Three members of the state Department of Education team who helped prepare the state’s Race to the Top application for federal funding will appear before an assembly committee Tuesday to speak about the application error at the heart of the recent dust up between the governor and his now terminated Commissioner of Education.
Acting Commissioner of Education Rochelle Hendricks, Deputy Commissioner Andrew Smarick and Newark Public Schools Executive Assistant for Innovation and Change Dan Gohl will all appear before the Assembly Appropriations Committee to discuss the error that led to the denial of the state’s grant application.
But the administration has denied the committee’s request to have Gov. Chris Christie’s Chief of Staff Rich Bagger, Communications Director Michael Drewniak and staffers Maria Comella and Gregg Edwards appear before the committee.
“None of these individuals prepared or submitted New Jersey’s Phase Two Race to the Top application,” the letter from Deputy Chief Counsel Kevin O’Dowd to Assemblywoman Nellie Pou (D-North Haledon), who chairs the committee. “Accordingly, they will not appear to testify on September 7.”
According to O’Dowd’s letter, another invitee will also not be attending the hearing. Consultant Wireless Generation, which was paid a six-figure fee to aid in the application process has retained an attorney, O’Dowd said, and will not be appearing.
Tuesday’s hearing is the latest chapter in the Race to the Top competition that has already led to the firing of Education Commissioner Bret Schundler and a very public war of words between Christie and his former education chief.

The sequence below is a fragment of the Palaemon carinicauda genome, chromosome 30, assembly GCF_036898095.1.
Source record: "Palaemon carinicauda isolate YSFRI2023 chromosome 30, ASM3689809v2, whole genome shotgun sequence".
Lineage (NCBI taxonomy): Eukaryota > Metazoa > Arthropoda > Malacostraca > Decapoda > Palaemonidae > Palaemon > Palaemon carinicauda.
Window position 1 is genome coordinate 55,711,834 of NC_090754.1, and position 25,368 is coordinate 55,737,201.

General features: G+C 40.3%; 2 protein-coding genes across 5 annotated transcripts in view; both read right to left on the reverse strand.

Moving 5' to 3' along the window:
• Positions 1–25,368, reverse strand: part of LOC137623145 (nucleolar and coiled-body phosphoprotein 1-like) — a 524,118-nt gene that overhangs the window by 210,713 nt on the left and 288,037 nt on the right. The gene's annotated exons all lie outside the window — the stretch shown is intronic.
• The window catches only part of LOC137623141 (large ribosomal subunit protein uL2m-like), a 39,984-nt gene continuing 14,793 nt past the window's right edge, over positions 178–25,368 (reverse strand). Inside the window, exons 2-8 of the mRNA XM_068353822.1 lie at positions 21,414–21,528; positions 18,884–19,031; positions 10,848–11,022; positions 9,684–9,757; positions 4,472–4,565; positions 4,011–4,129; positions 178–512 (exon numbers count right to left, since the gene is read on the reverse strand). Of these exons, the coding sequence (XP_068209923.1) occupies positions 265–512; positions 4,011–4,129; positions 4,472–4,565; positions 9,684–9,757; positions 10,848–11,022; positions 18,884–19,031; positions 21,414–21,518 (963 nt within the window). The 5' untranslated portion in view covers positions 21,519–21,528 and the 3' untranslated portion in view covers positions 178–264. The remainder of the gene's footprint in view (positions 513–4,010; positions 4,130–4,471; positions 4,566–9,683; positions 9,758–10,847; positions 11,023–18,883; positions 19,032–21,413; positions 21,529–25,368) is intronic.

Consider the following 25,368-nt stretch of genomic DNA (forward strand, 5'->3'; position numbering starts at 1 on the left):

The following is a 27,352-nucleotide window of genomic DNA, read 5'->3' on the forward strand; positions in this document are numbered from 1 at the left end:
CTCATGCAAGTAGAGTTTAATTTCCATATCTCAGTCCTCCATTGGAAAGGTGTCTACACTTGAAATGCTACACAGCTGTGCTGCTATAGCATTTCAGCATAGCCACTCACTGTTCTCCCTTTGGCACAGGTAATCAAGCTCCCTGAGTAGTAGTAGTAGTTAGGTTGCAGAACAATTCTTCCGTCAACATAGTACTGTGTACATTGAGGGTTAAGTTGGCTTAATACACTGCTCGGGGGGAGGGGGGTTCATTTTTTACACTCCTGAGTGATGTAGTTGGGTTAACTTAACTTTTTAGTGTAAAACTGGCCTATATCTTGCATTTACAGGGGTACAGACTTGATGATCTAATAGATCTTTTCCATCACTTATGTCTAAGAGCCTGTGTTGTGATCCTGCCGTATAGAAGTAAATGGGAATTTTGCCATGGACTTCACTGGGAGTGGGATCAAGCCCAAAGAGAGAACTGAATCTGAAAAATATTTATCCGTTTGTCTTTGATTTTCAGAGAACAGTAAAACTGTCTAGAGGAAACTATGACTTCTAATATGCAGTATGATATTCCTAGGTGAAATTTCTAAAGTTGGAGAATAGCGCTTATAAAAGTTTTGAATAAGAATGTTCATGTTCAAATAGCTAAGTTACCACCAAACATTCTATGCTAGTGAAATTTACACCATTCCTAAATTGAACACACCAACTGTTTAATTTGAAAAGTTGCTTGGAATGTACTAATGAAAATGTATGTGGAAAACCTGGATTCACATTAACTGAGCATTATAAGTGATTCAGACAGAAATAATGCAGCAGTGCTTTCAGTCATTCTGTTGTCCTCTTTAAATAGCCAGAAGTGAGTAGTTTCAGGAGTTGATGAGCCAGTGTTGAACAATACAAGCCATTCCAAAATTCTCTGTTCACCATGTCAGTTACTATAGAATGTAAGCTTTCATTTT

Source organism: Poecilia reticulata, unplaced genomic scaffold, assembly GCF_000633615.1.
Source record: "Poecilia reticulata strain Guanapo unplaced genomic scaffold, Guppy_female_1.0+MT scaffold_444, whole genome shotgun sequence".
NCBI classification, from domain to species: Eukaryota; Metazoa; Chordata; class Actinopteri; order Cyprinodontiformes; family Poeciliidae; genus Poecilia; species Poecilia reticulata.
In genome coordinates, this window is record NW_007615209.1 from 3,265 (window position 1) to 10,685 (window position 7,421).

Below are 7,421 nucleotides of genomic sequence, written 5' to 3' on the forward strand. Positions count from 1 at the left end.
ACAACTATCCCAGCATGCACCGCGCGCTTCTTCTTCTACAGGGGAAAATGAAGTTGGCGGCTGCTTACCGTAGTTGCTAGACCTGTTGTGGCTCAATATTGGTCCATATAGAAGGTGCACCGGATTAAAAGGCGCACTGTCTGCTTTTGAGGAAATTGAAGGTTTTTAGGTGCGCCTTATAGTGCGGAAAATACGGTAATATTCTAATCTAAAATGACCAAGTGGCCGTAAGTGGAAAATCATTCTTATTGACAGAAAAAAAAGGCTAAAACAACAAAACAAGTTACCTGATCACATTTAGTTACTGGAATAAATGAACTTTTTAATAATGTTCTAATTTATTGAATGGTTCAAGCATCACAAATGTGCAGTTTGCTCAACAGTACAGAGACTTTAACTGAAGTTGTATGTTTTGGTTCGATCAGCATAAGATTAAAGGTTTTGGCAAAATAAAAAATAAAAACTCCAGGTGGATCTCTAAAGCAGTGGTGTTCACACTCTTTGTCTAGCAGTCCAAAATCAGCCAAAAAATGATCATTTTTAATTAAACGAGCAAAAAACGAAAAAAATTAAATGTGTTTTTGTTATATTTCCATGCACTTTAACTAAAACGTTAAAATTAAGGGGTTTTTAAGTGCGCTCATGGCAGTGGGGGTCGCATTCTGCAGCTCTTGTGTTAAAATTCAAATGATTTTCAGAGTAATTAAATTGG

An error on the application, later found to have been made by Schundler, pushed the New Jersey out of the running for $400 million in federal funding. After the denial, Christie lashed out at federal bureaucrats, saying Schundler told him he had tried to fix the error during a one hour interview with U.S. Department of Education officials, but he was rebuffed.
In response to Christie’s attack the federal agency released a video of the interview that showed Schundler and other state education officials were baffled by the error and at no time attempted to correct it. Schundler was fired the following morning.
Schundler disputed Christie’s version of events and earlier this week released documents and a seven-page chronology of events that he said proved he had never told the administration he had tried to fix the error.
Tuesday, Democrats will try to get to the bottom of the costly mistake. Schundler has been invited to testify before the committee, but it’s unknown if he has agreed to attend.